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Supply Chain Workforce Recruitment in Asia

Supply Chain Workforce Recruitment in Asia


Interview with Ben Chew, Business Director, TBC HR Consulting Pte Ltd

1. What are the challenges to supply chain workforce recruitment in Asia? Tell us more about the current state of the job market and the ongoing talent crunch.

One of the main challenges to supply chain recruitment in Asia is attracting young talent and finding means to bridge the talent-skill mismatch – wherein employers harbour high expectations from graduates coming out of schools, and in terms of aligning suitable roles and responsibilities with skills to meet the industry demands.

While at one end of the spectrum, government agencies and educational institutions are working towards bridging the mismatch gap with initiatives to infuse training early on in the academic curriculum, a career is logistics and supply chain is chosen by a rare few. Hence there is dearth of skilled manpower in this sector.

Logistic is establishing itself rapidly as a key sector in Singapore economy, and the demand for professionals in this sector is increasing steadily. To meet the talent crunch, there has been an upshot in hiring of foreign talent for skilled job roles in the supply chain and logistics sector in Asia. Also significant consolidation seems to be garnering much spotlight in the supply chain world of operations.

Considering the new industry renewal plan, unveiled by the Deputy Prime Minister Tharman Shanmugaratnam recently, there will be exciting job opportunities for Singaporeans in logistics and supply chain. The Government further intends to hand out 50 SkillsFuture Study Awards to encourage Singaporeans to develop new skills demanded by the logistics sector of the future.

2. With the dawn of the automation era, what have been the significant game-changing trends in recruiting workforce for supply chain operations?

Mechanical functions in supply chain and logistic operations will soon be replaced by robots. Automation undoubtedly offers a cost-effective alternative to human labour. However, jobs that require skilled technical manpower and human intervention can never be replaced.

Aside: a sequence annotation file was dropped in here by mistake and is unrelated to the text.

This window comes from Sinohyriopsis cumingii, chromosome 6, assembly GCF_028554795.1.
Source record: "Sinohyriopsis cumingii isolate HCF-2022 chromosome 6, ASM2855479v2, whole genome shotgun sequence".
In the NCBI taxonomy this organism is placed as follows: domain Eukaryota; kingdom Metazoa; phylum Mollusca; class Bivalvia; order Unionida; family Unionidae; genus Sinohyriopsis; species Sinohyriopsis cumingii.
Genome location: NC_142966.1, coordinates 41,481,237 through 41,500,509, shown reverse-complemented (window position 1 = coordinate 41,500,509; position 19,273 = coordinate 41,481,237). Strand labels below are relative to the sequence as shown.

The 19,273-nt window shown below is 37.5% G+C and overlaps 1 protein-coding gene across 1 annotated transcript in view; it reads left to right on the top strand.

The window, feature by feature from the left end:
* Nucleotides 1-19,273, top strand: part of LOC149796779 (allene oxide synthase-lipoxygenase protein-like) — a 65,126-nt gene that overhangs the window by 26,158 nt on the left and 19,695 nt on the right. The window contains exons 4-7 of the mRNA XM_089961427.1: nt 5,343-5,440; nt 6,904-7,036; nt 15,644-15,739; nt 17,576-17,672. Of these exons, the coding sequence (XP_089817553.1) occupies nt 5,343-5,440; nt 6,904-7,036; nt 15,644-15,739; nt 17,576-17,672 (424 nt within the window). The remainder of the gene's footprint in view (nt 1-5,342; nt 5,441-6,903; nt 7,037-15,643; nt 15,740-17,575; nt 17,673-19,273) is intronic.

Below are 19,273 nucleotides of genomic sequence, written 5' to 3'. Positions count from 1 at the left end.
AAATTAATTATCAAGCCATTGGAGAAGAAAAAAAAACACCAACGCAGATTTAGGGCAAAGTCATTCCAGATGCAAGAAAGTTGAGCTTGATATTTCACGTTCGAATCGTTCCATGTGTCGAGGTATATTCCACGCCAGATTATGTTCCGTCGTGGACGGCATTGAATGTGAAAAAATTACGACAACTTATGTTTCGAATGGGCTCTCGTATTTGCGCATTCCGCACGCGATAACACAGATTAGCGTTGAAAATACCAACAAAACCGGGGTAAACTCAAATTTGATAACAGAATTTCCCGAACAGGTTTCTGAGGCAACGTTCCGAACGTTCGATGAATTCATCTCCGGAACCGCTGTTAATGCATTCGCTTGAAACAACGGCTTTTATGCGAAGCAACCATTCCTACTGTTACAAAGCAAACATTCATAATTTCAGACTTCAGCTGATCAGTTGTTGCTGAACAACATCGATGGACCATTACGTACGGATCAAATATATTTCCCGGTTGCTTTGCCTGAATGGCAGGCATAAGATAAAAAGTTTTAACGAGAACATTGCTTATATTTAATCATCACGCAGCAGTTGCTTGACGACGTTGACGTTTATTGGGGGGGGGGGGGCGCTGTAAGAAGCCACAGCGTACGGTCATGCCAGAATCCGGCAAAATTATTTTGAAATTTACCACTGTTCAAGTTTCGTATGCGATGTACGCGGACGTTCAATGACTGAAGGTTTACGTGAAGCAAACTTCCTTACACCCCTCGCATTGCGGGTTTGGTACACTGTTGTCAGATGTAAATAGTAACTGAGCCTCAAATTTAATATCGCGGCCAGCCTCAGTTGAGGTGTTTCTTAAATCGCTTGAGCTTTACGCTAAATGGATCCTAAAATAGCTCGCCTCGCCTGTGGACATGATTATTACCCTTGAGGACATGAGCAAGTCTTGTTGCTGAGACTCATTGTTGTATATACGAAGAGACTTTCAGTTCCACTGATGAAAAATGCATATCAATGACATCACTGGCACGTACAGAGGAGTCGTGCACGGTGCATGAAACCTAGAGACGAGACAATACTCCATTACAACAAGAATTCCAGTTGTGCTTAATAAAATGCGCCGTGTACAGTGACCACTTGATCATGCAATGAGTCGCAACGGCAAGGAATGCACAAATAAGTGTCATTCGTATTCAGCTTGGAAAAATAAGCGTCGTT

Automation in distribution centres have led to increased cost-efficiencies, maximised savings and enhanced performance output, since robots never call-in sick days or miss work. Hence, product supply chain delays can be completely avoided through use of automated technologies. Large MNCs and SMEs alike are now opting for robots to take over planning and management roles.
However, in the sphere of recruitment use of advanced automation has led to quick and effective background screening of candidates. Also technical proficiencies of applicants can be tested using robots, during rounds of interviews and prompt scores can be made available using automated tools.

The robotic evolution has created demand for an entirely new set of workers with technical skillsets to control workings of dehumanised systems. Also an entirely new set of tools are available for the production line manager to now smoothly transition to robotic systems using standard parameters, set of commands and harness on the potentials of IoT.

3. How do you think organisations into SCM and logistics in Singapore can work towards bridging the industry-academia gap when it comes to training fresh grads to meet competitive industry demands?

Organisation into SCM and logistics in Singapore are required to step up to the industrial revolution 4.0 and train fresh graduates with on-the-job training to stay competitive. While the shift is alarming, and change is dynamic, organisations need to collaborate with the academia to introduce training programmes and workshops to train students in supply chain technology.

Graduates with a technical bent of mind, flexibility and agility to adapt and learn will be in demand by logistic and supply chain majors. While artificial intelligence is threatening many job roles to go obsolete, there are many job roles that have stood the test of time to require human intervention despite advancements.